CLEMSON South Carolina — When the University of Louisville and Clemson University clash in one of this year’s most anticipated college football games, two researchers at the schools won’t be feeling the same animosity toward their ACC rival school.

Space weather affects the edge of space, about 200 miles above the earth, where most space flight, including the International Space Station, takes place.

Space weather at edge of space, about 200 miles above the earth, affects the International Space Station, seen here, and most other manned and unmanned space flight. NASA photo.

UofL assistant professor of physics Jian Du-Caines and Clemson professor of Physics and Astromony Jens Oberheide are working together on a research project funded by NASA. Du-Caines said the two have been friends since they met at the University of New Brunswick, Canada in 2005 and began talking about doing a project together.

In 2014, Du-Caines won a highly competitive, three-year, $394,000 grant from NASA to study the variability of tides in the atmosphere between earth and space.

“We want to be able to better forecast weather in space” Du-Caines said. “The variability of tides is a piece of the puzzle we have to solve to be able to accurately predict day to day weather in space.”

Atmospheric tides, Oberheide said, “are in many ways analogous to ocean tides but instead of rising and falling water levels, atmospheric tides change the temperature in earth’s mesosphere and thermosphere (layers of the atmosphere stretching from 50 miles to 300 miles above ground) by up to 180 Fahrenheit, wind speeds by up to 100 mph and air pressure by up to a factor of two every 24 hours. They occur all over the globe and are generated by large thunderstorm systems in the tropical rainforests and also by the absorption of sunlight in clouds.”

In the troposphere, the layer of atmosphere from the surface of the earth to about eight miles up, atmospheric tides are very small but become very large at the edge of space, about 200 miles above ground, where most manned and unmanned spaceflight takes place, Oberheide said. “This is why tides are so important: Weather systems directly impact the orbits of satellites critically important for our nation’s infrastructure and security, and also of the international space station,” he said. “Furthermore, atmospheric tides change the electrical environment of earth’s upper atmosphere and can severely degrade the GPS signal and communication systems, including TV signals.”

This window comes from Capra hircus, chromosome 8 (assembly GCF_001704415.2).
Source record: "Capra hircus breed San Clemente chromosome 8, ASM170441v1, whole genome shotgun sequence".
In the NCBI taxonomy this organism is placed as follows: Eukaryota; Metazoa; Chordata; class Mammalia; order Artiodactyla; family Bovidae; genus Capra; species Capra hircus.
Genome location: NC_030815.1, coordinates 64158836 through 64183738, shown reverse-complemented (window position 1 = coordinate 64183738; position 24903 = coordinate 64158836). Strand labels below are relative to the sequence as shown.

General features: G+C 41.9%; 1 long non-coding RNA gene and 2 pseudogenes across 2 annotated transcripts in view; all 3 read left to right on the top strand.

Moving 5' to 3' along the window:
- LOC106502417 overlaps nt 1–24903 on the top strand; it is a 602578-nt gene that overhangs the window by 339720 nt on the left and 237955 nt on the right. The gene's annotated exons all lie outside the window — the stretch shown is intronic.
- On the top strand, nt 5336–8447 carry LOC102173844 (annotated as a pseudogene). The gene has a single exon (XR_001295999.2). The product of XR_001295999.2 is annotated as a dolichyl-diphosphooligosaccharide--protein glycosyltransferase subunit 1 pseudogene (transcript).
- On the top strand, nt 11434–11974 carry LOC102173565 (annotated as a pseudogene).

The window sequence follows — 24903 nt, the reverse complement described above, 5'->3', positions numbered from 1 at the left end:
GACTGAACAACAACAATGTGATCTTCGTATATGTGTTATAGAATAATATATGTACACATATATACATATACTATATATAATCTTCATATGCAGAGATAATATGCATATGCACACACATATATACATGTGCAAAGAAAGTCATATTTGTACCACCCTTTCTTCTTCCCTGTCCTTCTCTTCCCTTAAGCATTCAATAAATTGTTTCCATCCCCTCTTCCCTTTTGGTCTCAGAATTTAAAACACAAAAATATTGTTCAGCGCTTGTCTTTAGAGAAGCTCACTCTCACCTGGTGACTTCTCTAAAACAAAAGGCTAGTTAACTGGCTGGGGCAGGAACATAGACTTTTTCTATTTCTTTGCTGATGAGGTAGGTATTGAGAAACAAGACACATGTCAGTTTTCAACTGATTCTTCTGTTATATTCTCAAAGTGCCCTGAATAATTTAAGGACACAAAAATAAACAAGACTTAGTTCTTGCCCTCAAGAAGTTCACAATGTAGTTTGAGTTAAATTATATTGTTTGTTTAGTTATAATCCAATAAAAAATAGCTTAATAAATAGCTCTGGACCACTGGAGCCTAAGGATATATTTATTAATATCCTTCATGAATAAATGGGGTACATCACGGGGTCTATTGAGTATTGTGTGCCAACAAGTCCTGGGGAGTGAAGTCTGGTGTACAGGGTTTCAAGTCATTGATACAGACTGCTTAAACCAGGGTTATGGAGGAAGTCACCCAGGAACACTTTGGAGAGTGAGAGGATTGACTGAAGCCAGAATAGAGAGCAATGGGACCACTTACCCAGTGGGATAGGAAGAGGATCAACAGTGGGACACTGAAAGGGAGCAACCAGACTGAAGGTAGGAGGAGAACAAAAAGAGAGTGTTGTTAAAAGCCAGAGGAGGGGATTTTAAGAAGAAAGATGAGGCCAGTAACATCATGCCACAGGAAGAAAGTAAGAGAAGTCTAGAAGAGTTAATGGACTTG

Information about atmospheric tides is new, thanks to a recent discovery made possible by NASA research satellites, Oberheide said. “The accurate prediction of this so-called ‘space weather’ is a high priority for NASA, the Department of Defense and the National Science Foundation, to name just a few. In October 2015, the White House announced the ‘National Space Weather Action Plan’ to enhance the national preparedness to space weather events.”

“The collaboration I have with Dr. Du-Caines at UofL will enhance our scientific understanding of atmospheric tides and their impacts by combining Clemson’s satellite expertise and Louisville’s modeling expertise,” Oberheide said.

Du-Caines said she and Oberheide are more concerned about their research than what will be happening on the football field.

“We just laugh about it” Du-Caines said, “though I wish we (UofL) would have won last year!”

Oberheide said, “I am looking forward to watching the game on TV with friends. My prediction: Clemson wins by two touchdowns.”